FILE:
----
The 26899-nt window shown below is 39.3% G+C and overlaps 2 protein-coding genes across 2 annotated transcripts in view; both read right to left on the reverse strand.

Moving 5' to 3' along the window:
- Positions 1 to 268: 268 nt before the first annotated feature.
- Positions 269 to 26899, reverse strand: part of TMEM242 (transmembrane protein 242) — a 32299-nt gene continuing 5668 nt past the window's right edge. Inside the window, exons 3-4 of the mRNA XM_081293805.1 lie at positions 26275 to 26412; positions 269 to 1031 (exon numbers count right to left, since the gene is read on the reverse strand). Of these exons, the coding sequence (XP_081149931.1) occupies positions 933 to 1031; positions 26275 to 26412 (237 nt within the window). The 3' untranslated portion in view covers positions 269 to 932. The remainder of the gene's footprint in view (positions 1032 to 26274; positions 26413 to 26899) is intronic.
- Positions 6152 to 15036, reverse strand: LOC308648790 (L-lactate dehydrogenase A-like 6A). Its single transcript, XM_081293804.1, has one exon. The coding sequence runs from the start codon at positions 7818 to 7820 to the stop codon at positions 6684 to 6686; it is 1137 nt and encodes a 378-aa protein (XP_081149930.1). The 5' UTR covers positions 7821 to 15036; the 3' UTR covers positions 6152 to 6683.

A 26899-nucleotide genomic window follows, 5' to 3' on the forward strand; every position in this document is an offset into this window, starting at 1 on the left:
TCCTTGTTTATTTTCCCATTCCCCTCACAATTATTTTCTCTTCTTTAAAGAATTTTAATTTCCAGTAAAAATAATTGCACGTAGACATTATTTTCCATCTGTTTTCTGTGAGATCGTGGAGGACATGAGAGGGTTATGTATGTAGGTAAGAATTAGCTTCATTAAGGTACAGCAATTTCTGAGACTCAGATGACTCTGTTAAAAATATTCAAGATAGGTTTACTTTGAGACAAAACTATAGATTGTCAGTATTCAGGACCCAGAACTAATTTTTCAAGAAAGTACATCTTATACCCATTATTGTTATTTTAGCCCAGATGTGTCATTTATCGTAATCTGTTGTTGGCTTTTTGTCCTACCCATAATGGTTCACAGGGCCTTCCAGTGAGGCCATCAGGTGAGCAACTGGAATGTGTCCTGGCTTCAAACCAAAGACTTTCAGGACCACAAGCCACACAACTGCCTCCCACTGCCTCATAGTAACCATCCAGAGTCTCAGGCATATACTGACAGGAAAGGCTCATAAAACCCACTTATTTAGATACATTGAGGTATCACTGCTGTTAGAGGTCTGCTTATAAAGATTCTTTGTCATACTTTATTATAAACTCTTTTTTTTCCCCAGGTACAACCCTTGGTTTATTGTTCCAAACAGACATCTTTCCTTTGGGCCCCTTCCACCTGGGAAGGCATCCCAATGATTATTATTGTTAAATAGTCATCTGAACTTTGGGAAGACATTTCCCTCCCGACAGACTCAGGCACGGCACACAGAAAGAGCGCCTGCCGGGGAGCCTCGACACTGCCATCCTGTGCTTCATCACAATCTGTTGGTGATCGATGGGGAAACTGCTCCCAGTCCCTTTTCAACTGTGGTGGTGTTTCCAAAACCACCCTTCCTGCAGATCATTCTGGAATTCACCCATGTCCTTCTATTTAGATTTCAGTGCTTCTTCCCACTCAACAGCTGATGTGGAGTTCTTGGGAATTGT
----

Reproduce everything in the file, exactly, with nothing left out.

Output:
The 26899-nt window shown below is 39.3% G+C and overlaps 2 protein-coding genes across 2 annotated transcripts in view; both read right to left on the reverse strand.

Moving 5' to 3' along the window:
- Positions 1 to 268: 268 nt before the first annotated feature.
- Positions 269 to 26899, reverse strand: part of TMEM242 (transmembrane protein 242) — a 32299-nt gene continuing 5668 nt past the window's right edge. Inside the window, exons 3-4 of the mRNA XM_081293805.1 lie at positions 26275 to 26412; positions 269 to 1031 (exon numbers count right to left, since the gene is read on the reverse strand). Of these exons, the coding sequence (XP_081149931.1) occupies positions 933 to 1031; positions 26275 to 26412 (237 nt within the window). The 3' untranslated portion in view covers positions 269 to 932. The remainder of the gene's footprint in view (positions 1032 to 26274; positions 26413 to 26899) is intronic.
- Positions 6152 to 15036, reverse strand: LOC308648790 (L-lactate dehydrogenase A-like 6A). Its single transcript, XM_081293804.1, has one exon. The coding sequence runs from the start codon at positions 7818 to 7820 to the stop codon at positions 6684 to 6686; it is 1137 nt and encodes a 378-aa protein (XP_081149930.1). The 5' UTR covers positions 7821 to 15036; the 3' UTR covers positions 6152 to 6683.

A 26899-nucleotide genomic window follows, 5' to 3' on the forward strand; every position in this document is an offset into this window, starting at 1 on the left:
TCCTTGTTTATTTTCCCATTCCCCTCACAATTATTTTCTCTTCTTTAAAGAATTTTAATTTCCAGTAAAAATAATTGCACGTAGACATTATTTTCCATCTGTTTTCTGTGAGATCGTGGAGGACATGAGAGGGTTATGTATGTAGGTAAGAATTAGCTTCATTAAGGTACAGCAATTTCTGAGACTCAGATGACTCTGTTAAAAATATTCAAGATAGGTTTACTTTGAGACAAAACTATAGATTGTCAGTATTCAGGACCCAGAACTAATTTTTCAAGAAAGTACATCTTATACCCATTATTGTTATTTTAGCCCAGATGTGTCATTTATCGTAATCTGTTGTTGGCTTTTTGTCCTACCCATAATGGTTCACAGGGCCTTCCAGTGAGGCCATCAGGTGAGCAACTGGAATGTGTCCTGGCTTCAAACCAAAGACTTTCAGGACCACAAGCCACACAACTGCCTCCCACTGCCTCATAGTAACCATCCAGAGTCTCAGGCATATACTGACAGGAAAGGCTCATAAAACCCACTTATTTAGATACATTGAGGTATCACTGCTGTTAGAGGTCTGCTTATAAAGATTCTTTGTCATACTTTATTATAAACTCTTTTTTTTCCCCAGGTACAACCCTTGGTTTATTGTTCCAAACAGACATCTTTCCTTTGGGCCCCTTCCACCTGGGAAGGCATCCCAATGATTATTATTGTTAAATAGTCATCTGAACTTTGGGAAGACATTTCCCTCCCGACAGACTCAGGCACGGCACACAGAAAGAGCGCCTGCCGGGGAGCCTCGACACTGCCATCCTGTGCTTCATCACAATCTGTTGGTGATCGATGGGGAAACTGCTCCCAGTCCCTTTTCAACTGTGGTGGTGTTTCCAAAACCACCCTTCCTGCAGATCATTCTGGAATTCACCCATGTCCTTCTATTTAGATTTCAGTGCTTCTTCCCACTCAACAGCTGATGTGGAGTTCTTGGGAATTGT